Danny Ocean:

aelreth:

Actually both.

I thought so. You can instantly tell.

It makes a big difference, because it shows that you are neither willing to pay with your own money or your own blood.

Except, y'know: I am. I already give a fifth of my shitty student income to charity. Just because I'm not doing it now doesn't mean I'd never do it.

It's always someone else's money, that was forced from them. It's always someone else that has to die. Not only that you have more important things going on so it's not even worth your own time.

Da feck are you talking about? I'm not understanding you. Be less cryptic.

Are you basically saying that unless I am personally prepared to put myself in the firing line I'm not allowed to advocate putting others there?

Or put your own money at risk at the very least.

I have no issue saying that the UN should be abandoning the peacekeeper model in favor of better equipped, better trained and of high moral character mercenaries in their stead. Taxes should not be used (that is money being forced from someone).

Once you allow advocate putting someone else in harms way on your moral behalf, you have morally left open the door for someone else to do it to you on their moral behalf.

aelreth:

Or put your own money at risk at the very least.

Isn't that equating money with life?

I have no issue saying that the UN should be abandoning the peacekeeper model in favor of better equipped, better trained and of high moral character mercenaries in their stead. Taxes should not be used (that is money being forced from someone).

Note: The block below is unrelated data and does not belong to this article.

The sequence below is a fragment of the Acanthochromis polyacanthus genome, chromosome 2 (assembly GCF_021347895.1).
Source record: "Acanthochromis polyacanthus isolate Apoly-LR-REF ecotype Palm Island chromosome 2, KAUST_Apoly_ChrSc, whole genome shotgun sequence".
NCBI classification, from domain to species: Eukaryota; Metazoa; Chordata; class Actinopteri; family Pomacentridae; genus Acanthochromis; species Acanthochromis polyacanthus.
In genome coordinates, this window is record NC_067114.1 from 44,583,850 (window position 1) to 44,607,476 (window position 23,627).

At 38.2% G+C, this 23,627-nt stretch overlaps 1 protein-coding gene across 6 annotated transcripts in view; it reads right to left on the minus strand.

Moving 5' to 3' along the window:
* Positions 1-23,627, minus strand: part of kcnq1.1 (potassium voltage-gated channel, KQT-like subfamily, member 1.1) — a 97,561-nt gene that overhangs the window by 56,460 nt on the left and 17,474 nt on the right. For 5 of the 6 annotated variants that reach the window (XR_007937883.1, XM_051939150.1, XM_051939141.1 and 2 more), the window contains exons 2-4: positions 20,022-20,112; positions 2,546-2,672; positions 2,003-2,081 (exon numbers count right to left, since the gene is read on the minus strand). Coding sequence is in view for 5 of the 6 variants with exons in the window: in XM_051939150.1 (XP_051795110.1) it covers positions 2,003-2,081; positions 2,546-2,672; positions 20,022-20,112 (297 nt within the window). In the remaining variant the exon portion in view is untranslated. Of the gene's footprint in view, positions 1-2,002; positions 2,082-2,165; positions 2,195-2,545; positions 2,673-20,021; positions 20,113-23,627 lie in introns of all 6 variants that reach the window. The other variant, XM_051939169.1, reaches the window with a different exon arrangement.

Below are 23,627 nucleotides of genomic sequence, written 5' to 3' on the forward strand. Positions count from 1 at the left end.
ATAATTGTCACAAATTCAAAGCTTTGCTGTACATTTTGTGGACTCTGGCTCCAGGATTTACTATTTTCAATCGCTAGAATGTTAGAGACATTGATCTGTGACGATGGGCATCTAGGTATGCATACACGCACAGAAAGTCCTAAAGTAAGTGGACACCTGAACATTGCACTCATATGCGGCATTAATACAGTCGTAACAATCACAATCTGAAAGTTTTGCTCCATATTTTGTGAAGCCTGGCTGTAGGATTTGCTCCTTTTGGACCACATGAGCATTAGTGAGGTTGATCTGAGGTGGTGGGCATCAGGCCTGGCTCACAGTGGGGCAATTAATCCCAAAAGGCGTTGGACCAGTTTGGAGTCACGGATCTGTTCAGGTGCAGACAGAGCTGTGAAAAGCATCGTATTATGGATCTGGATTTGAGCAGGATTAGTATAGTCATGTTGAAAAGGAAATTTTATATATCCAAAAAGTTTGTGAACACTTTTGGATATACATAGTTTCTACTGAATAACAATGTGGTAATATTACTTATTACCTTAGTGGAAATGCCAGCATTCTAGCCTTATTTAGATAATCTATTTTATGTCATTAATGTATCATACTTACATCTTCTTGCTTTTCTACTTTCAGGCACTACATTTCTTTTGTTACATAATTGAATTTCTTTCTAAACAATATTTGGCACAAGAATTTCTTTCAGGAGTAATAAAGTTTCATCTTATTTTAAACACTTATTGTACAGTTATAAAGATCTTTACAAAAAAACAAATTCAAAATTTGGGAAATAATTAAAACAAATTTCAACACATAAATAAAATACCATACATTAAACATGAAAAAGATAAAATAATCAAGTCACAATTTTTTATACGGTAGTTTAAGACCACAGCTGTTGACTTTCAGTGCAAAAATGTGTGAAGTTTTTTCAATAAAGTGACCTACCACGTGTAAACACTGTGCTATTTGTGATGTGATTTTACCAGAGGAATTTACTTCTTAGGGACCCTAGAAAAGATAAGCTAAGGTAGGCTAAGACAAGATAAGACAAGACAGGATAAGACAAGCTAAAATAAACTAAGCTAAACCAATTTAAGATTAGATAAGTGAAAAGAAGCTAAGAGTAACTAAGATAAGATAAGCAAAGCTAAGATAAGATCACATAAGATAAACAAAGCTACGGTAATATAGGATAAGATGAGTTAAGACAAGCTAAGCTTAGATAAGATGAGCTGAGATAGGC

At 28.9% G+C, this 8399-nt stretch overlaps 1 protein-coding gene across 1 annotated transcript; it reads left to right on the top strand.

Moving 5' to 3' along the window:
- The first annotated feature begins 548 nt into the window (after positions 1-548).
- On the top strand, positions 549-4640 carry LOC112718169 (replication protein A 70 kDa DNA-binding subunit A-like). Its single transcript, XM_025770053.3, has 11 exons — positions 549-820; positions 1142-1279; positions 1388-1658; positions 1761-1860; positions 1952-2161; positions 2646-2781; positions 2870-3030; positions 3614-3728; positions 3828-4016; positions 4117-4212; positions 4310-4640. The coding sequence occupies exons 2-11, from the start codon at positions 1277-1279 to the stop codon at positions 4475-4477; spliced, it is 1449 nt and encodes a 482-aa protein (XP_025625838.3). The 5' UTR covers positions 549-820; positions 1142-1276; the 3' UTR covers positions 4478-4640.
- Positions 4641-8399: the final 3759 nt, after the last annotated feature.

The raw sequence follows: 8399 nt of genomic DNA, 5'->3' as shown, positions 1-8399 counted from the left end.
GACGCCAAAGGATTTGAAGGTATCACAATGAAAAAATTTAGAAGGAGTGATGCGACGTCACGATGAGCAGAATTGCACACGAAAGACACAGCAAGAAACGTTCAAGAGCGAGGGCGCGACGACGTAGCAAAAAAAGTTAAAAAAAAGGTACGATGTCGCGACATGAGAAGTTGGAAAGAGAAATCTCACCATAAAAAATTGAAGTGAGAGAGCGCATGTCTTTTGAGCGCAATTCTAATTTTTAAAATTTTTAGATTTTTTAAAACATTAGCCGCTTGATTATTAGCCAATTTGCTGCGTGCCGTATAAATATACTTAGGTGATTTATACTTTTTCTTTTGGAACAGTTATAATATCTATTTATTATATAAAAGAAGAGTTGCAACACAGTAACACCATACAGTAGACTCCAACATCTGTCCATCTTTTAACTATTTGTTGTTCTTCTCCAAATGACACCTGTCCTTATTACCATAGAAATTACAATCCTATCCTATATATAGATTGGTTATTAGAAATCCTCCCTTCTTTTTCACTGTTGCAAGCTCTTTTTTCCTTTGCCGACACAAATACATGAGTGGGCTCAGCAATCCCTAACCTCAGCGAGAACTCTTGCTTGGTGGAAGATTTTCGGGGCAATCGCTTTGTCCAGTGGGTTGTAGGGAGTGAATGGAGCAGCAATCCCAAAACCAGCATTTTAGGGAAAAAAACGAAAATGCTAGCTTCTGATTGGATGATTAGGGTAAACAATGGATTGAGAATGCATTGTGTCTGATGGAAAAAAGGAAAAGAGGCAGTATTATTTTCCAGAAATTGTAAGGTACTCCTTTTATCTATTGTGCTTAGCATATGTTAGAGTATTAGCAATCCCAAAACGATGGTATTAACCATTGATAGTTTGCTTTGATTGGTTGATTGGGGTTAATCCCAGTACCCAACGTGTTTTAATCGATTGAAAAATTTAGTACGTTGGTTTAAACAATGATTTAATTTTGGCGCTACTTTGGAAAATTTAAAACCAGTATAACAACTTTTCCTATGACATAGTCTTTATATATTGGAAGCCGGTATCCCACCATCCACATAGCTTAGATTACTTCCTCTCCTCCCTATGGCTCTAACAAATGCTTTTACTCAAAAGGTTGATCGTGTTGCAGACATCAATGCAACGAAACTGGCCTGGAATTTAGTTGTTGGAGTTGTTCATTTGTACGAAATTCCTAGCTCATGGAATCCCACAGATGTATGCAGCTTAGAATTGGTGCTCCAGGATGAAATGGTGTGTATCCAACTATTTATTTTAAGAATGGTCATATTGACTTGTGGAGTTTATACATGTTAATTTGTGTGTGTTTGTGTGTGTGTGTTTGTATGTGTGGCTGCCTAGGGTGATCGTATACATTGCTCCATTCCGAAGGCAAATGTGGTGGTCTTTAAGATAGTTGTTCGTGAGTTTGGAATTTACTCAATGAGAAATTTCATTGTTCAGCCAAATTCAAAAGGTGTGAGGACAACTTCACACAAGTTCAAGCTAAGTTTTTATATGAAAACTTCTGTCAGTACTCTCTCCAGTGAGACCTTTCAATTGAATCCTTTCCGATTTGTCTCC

Hmn... There's a whole debate here about moral obligation and state coercion. I arrive at different conclusions to you. Would you like to talk about it over PMs? We were just doing this sort of thing in my political philosophy course so it'd be quite interesting. (Well, I say 'just', but it was like two months ago now.)

Once you allow advocate putting someone else in harms way on your moral behalf, you have morally left open the door for someone else to do it to you on their moral behalf.

This is ethics, but same with that ^^^ I'm not sure one does, nor what it really means to "Morally leave the door open."

PMs?

Jayemsal:

TheLycanKing144:
It won't matter, the UN is pointless and they never defend people when they are attacked. They just sit by and watch it happen, complete spineless cowards, bottom line is if you want these genocides to stop you have to get the US or one of the other few nations that have common sense and decency to fight for the people.

How anyone can honestly think the UN gives a damn is beyond me, they have been in that region for a LONG time and just sat there. I recommend you watch the movies "Hotel Rawanda" and "Shooting Dogs", both of which are factual true-based films about this and it shows how useless the UN is.

Yes, ONLY THE UNITED STATES CAN KEEP THE PEACE, ARENT WE SO AMAZING!?

USA USA USA USA USA USA USA USA

I didn't say it was the only country, just one of the few.